Santeria – A fusion of Christian and African beliefs and practices

Christianity was seen as the religion of the oppressive Europeans and any attempt to break-free or express their beliefs in their own way was seen as a form of resistance. Many enslaved Africans continued to practice their ancestral religions (some in secret but occasionally overtly). This lead to many whippings and even death for some but at least they had some comfort in expressing their faith ‘freely’.

Some even used their beliefs and rituals to ‘punish’ their Masters, calling upon spirits and forces to bring sickness, financial ruin, and death to their oppressors.

Naomie Harris as Calypso – A Powerful Obeah Woman, in the Film Pirates of the Caribbean

Positive Benefits of Religion on Education

Education in the Caribbean can easily rival any other region or country in the world. The Caribbean has a top-rated regional university, the University of the West Indies and well-educated people of talent. Religion has played a pivotal role in creating top-class education in the Caribbean. Many of the best schools across the region are denominational schools that were founded by the Roman Catholic, Anglican or Presbytarian missionaries. Even the Hindu and Muslim schools are among the best in the region.

There is, in fact, a positive correlation between religion and education. In many of the Caribbean countries, take Trinidad and Tobago for instance, the top scholarship-producing schools are affiliated with one religion or another –

Rank

Name of School

Total Scholarships

Religion

1

Naparima Girls High School

12

Presbyterian

2

Hillview College

10

Presbyterian

3

Lakshmi Girls’ Hindu College

10

Hindu

4

Naparima College

10

Presbyterian

5

Bishop Anstey & Trinity College East Sixth Form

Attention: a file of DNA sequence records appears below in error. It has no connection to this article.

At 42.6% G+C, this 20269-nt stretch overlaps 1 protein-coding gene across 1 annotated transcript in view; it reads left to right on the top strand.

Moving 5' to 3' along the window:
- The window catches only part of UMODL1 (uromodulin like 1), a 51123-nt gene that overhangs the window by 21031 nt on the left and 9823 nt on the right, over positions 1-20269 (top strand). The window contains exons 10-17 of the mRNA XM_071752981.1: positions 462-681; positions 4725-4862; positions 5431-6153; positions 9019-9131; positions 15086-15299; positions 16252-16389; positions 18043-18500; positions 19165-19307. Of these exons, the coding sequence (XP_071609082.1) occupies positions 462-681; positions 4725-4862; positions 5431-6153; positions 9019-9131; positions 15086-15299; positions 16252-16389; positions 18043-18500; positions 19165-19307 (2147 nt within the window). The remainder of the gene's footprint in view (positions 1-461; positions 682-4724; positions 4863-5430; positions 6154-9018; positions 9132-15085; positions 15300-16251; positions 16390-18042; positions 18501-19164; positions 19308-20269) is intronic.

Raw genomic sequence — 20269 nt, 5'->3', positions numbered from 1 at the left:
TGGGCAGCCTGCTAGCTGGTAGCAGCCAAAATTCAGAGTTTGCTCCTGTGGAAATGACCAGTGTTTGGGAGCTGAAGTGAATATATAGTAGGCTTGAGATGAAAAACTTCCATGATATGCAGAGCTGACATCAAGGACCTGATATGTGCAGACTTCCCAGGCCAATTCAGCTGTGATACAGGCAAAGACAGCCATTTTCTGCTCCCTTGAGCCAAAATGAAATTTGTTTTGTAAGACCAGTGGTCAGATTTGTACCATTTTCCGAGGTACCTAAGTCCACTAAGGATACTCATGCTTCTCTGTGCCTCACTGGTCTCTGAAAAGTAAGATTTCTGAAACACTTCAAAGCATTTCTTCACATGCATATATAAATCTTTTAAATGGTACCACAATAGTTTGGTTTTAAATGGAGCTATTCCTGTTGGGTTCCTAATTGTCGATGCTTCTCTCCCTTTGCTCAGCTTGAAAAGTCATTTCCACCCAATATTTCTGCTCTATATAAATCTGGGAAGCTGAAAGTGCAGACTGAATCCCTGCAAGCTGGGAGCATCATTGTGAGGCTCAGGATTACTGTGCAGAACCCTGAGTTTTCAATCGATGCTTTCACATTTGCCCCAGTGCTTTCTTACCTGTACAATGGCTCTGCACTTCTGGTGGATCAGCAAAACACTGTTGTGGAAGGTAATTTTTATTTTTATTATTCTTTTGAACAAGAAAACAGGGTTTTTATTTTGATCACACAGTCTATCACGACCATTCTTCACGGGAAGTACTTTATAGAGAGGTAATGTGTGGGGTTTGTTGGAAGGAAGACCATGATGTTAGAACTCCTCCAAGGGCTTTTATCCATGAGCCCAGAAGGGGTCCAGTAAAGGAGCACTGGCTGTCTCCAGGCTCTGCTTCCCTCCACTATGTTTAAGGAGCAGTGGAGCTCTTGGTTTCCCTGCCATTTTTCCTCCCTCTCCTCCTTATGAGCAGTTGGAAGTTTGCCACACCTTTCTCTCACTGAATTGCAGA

7

Anglican

6

St. Augustine Girls’ High School

7

Presbyterian

7

Presentation College Chaguanas

6

Catholic

8

A.S.J.A Girls College San Fernando

5

Muslim

9

St. Joseph’s Convent San Fernando

5

Catholic

10

Couva East Secondary School

4

Non-Denominational / Public

Source: Ministry of Education, Trinidad and Tobago, 2021

The Impact of Religion on Family Life

In the Caribbean, religion has played a key role in family life and formation. Religion has served a vital function in creating stability, guiding morals, and assisting with key life decisions within the context of the family. Religion plays an important role in assisting families to cope with difficult situations and crises, such as COVID-19, and economic difficulties. Religion provides a beacon of hope and gives people an outlet to channel their fears and frustrations. As a whole, Caribbean people cherish their religion.

Conclusion

Overall, religion is important to the average Caribbean person. It helps people connect with their past, form bonds with society, and aids in personal growth and development – from education, to the making of positive life choices. Religion plays a key role in the family and in wider society. Caribbean cultures will not be the same without the varied and deep influence of religion.

The Caribbean continues to be deeply religious. You never have to worry about your religious freedoms in the Caribbean. Every creed and race will find an equal place. And although religion is still deeply valued, this is accompanied by tolerance for other creeds. So whatever your religious inclination, you can feel at home in the Caribbean. There’s something here for everyone.

Author

Kevon Wilson

kevon wilson

Kevon Wilson, is a premier researcher and strategist. He has more than 16 years’ experience in research and digital marketing.

He is co-author of many of Leve Global’s research publications such as Big Data – Delivering the Big Picture to Drive Competitiveness, Everything You Need to Know About Internet Marketing, and The Top Ten Emerging Markets.

A special ‘thank you’ to Fr. Peter Hill for reviewing and commenting on the earlier draft. Fr. Peter Hill is a Redemptorist priest from the island of Dominica, stationed in St. Antonio, Texas, USA.